A collection of musical gems by great contemporary composers of the minimalist and postminimalist trend. Music of Steve Reich (Vermont Counterpoint, New York Counterpoint - first recording of the saxophone version), Arvo Pärt (Pari Intervallo), Hans Otte (Eins), Ludovico Einaudi (Quattro Passi), Henryk Mikołaj Górecki (For you Ann Lill, Op.58), skilfully interpreted by Andrea Ceccomori and Goffredo Degli Esposti on the flutes, Paul Wehage on the saxophones, Cecilia Chailly on harp and Fabrizio Ottaviucci on piano.
Released in 1978, Don't Ask My Neighbors was the second and last album that George Duke produced for Raul De Souza. For the most part, Duke serves the Brazilian trombonist well.
Passaggio, Lavinia Meijer's first release on Sony, is an album of the crossover music of Ludovico Einaudi, an Italian composer and pianist who encouraged the Dutch harpist to record some of his most popular pieces. The playing on this 2013 album is highly polished and appealing, and Meijer demonstrates considerable powers of concentration and precision in performances of her harp transcriptions of Einaudi's keyboard music. Some will find Meijer's renditions emotionally communicative and mood enhancing, and most of the credit for their effectiveness belongs to her, because Einaudi's modal harmonies and conventional patterns tend toward a bland prettiness, or pretty blandness, that's all of a piece. Simple melodies and repeated arpeggiated chords have the instant attraction of minimalist music, and simplicity is often a virtue in the proper context. Sony's recording is clear and close-up, and Meijer has presence in a fairly resonant studio space.
Following on the worldwide success of In a Time Lapse, Ludovico Einaudi presents his new work, Elements. The work's sound is lush and deep and interwoven with a freshness that naturally blends Einaudi's piano with acoustic and electronic sounds. In addition to his usual collaborators, the album also features the Amsterdam Sinfonietta, Berlin-based electronic musician Robert Lippok, Brazilian percussionist Mauro Refosco and South African violinist Daniel Hope. The composer said of the album, "Elements sprang from a desire to start anew, following a different path of knowledge. I saw new frontiers - on the edge between what I knew and what I didn't know - that I had long wanted to explore… gradually, everything came together in a dance, as if all the elements were parts of the same world, and myself within it".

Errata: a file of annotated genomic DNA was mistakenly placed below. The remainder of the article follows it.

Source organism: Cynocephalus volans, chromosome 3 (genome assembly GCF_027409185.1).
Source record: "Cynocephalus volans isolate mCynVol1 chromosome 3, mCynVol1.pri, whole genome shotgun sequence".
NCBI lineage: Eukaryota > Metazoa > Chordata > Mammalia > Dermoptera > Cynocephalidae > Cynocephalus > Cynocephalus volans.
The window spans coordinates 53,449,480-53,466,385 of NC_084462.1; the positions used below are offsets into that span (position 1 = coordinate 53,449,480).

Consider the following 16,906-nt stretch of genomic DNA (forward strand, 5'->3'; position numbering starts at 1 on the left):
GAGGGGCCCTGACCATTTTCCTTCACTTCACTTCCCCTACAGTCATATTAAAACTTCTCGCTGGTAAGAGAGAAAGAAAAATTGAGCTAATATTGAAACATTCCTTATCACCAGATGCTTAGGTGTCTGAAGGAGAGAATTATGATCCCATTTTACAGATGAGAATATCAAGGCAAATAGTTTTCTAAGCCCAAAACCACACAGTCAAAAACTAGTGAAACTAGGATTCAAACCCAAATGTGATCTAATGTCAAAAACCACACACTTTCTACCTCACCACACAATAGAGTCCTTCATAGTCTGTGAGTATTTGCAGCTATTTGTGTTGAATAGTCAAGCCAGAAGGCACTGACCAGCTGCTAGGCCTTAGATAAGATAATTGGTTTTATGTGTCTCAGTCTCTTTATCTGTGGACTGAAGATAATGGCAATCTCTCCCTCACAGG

The music of Italian pianist/composer Ludovico Einaudi, poised between Glass' minimalism and the shifting shades of the ambient movement, has gained more traction in Europe than in the Western hemisphere. That could change with this release by Canadian violinist Angele Dubeau and her chamber orchestra (with piano), La Pieta. Dubeau and Francois Vallieres have arranged a variety of Einaudi's pieces, most of them at his typical length of four or five minutes, for the violin-and-orchestra combination. Thoughts on it will depend largely on what some think of Einaudi's music to begin with. For those who are new to it, start with one of Einaudi's own recordings. The music of the general minimalist orbit usually stands up well to being arranged – think of the multiple versions of Arvo Part's major works, where such adaptability is almost a hallmark of the style – but Einaudi is so oriented toward the spaces inside the notes of a solo piano that you might think this version dilutes it a bit. On the other hand, Einaudi has composed music for many instruments other than the piano.
Tout est dans le titre. Ce livre devrait être lu par tous les joueurs d'échecs. Indispensable, clair, profond, facile à lire.
This nearly forgotten Brazilian trombonist – a protégé of Airto Moreira and Flora Purim who made a moderate impact in the U.S. in the '70s only to mysteriously give it up and return to Brazil and subsequent obscurity – resurfaces on a CD reissue of a star-studded session from 1974.